Equally Eva Fernandez’ exhibition 182 Days currently showing at part of the TILT program at Heathcote Museum and Gallery, is a response to the individual and communal human stories at Heathcote Hospital. Narcosis (2012) is a clinical cold metal-framed bed covered in pure white feathers. The softness of the material conceals the potential threat of suffocation. A beautifully lyrical retracing of history coupled with the harsh consequences of judgement. These artworks engender an instant connection with the audience through direct engagement, sensation and perception by touch and the memory of experience. They stimulate a more intimate and multi-layered response than any traditional didactic panel could ever do.
In Islands of Incarcerations (2010), a work that developed out of the project of the same name for the 2010 Sydney Biennale, Kate McMillan shows two opposing visions of a landscape; a destructive perspective and a regenerative one, each one needing the other to survive. The motion of change is viewed as resilient in the face of transformation. McMillan’s work comments on the strength and steadfastness of Indigenous culture in the face of oppression and forced western intervention. They are the cloudy edges of a history now beginning to clear and reveal a complex emotional need to remember and the pain of doing so.
Such works have both a localised as well as a more universal relevance. This line of enquiry and exploration in Western Australian art is traceable as a major point of interest globally with a growing collection of opinions stating that history as we have known it is rapidly changing and our responses with it.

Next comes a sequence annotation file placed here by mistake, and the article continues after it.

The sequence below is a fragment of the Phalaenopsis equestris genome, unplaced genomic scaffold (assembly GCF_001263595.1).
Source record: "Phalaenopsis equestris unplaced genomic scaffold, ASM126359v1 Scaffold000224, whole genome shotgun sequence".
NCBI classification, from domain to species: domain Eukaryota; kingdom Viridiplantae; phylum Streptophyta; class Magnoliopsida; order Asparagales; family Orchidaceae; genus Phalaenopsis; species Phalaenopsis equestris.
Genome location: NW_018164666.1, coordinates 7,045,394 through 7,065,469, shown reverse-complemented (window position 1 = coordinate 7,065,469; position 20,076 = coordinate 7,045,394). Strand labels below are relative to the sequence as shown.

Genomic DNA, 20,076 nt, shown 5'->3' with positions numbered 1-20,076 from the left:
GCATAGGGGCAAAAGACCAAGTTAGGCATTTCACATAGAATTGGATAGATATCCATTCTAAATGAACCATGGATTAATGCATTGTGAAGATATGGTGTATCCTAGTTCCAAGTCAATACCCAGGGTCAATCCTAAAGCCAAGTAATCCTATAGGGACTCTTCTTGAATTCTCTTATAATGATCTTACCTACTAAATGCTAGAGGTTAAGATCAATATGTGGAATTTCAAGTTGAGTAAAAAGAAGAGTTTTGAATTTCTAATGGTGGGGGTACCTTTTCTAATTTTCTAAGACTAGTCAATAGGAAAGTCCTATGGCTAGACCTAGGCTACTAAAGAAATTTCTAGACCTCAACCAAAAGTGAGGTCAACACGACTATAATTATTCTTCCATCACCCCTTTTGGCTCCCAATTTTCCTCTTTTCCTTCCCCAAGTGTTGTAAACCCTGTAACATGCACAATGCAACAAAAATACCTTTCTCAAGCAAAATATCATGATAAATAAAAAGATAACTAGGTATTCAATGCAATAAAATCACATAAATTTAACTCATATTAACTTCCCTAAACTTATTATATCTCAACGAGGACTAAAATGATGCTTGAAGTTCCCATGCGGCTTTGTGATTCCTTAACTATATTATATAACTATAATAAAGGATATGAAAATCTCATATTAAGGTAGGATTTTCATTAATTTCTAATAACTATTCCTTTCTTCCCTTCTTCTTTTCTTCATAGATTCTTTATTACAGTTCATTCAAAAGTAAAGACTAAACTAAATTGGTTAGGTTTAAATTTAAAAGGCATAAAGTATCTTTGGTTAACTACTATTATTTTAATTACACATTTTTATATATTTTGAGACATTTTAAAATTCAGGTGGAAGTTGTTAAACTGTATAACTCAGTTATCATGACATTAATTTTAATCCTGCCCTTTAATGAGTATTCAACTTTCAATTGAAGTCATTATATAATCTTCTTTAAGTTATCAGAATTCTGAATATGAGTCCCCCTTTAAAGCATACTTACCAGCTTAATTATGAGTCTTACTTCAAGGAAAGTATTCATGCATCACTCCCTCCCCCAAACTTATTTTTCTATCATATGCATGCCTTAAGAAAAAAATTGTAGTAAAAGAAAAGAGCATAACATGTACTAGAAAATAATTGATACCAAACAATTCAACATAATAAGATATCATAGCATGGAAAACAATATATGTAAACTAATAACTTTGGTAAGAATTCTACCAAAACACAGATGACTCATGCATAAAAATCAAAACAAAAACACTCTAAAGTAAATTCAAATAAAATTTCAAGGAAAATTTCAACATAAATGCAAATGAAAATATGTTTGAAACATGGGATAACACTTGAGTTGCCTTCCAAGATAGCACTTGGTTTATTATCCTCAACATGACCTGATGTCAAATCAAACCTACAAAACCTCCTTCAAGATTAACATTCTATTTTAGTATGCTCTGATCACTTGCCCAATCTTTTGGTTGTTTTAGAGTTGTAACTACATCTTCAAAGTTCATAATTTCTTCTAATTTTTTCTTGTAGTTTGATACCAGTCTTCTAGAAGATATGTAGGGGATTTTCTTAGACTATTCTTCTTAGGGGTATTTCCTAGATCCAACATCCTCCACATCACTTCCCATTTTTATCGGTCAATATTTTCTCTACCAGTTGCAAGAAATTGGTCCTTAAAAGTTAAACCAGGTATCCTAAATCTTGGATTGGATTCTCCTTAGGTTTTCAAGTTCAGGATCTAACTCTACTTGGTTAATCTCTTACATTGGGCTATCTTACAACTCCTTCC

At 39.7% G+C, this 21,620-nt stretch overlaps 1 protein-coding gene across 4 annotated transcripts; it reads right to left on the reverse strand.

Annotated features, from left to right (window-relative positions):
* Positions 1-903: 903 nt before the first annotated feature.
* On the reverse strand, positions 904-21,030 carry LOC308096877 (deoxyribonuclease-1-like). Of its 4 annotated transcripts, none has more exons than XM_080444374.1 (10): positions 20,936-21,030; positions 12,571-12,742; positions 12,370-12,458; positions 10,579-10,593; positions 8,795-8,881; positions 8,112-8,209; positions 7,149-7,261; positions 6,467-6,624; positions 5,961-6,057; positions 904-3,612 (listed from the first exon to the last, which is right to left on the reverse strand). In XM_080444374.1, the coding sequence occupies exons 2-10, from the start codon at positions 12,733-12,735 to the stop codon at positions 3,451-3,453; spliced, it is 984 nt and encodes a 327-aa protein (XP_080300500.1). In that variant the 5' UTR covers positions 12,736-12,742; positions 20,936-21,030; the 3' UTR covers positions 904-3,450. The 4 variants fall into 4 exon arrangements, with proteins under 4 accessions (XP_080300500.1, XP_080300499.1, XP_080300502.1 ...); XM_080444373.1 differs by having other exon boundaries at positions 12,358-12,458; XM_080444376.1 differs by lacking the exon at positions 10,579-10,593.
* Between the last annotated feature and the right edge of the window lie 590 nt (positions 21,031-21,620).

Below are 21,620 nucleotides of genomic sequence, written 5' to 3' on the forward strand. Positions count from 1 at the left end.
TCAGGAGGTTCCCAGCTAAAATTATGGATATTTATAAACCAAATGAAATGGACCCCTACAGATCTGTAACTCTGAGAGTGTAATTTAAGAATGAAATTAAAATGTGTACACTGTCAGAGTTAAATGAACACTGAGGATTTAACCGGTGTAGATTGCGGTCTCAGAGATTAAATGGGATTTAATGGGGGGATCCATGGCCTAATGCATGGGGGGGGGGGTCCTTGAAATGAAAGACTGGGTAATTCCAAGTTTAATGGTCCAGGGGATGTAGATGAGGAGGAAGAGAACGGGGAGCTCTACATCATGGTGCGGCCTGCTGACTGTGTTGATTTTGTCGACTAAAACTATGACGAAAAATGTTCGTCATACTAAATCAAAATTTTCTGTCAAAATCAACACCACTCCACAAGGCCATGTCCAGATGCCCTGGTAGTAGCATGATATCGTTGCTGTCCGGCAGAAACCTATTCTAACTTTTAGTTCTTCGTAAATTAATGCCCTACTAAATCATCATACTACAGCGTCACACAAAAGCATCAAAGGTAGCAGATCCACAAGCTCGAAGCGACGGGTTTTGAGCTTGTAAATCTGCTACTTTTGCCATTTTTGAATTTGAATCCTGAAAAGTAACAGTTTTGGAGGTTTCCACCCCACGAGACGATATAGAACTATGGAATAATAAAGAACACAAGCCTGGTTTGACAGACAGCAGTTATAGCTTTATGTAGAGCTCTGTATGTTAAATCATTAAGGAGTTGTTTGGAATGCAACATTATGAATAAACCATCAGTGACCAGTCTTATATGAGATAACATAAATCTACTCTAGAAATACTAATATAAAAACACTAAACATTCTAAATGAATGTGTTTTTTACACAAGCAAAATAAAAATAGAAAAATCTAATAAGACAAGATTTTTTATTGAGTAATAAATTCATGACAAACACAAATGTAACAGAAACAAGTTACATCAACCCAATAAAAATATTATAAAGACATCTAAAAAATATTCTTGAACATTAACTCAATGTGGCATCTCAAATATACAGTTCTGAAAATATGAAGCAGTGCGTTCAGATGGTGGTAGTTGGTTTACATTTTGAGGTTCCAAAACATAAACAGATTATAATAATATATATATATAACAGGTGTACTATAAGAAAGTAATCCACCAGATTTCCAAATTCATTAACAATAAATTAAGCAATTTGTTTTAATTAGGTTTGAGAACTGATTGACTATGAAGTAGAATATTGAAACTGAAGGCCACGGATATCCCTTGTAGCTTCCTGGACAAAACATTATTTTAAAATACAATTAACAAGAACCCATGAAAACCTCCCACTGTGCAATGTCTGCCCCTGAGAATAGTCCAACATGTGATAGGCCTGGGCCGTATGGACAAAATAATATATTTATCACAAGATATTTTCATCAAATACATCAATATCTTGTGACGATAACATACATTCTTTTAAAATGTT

The shifting parameters of information exchange have also shifted what we make, how we make it, how we show it, who engages with it, how we discuss it and with whom, how long we stick with it...
...and most of all, has given many the freedom to morph, experiment, change significantly. Maybe this is because our relational environment is no longer as insular and within its scope and breadth there is more opportunity to engage, to draw diverse critical review and to debate. We are increasingly part of a global whole, like it or not, and it is becoming increasingly difficult to hide behind apathy to change.
Paola Anselmi is a Perth-based freelance curator, arts writer and public art consultant who contributes to Australian arts publications, magazines and has written numerous exhibition catalogue texts. Paola has held a range of curatorial and research roles, and undertaken numerous public and private collection development projects.
This article featured in the Artsource Newsletter, Summer 2012/13.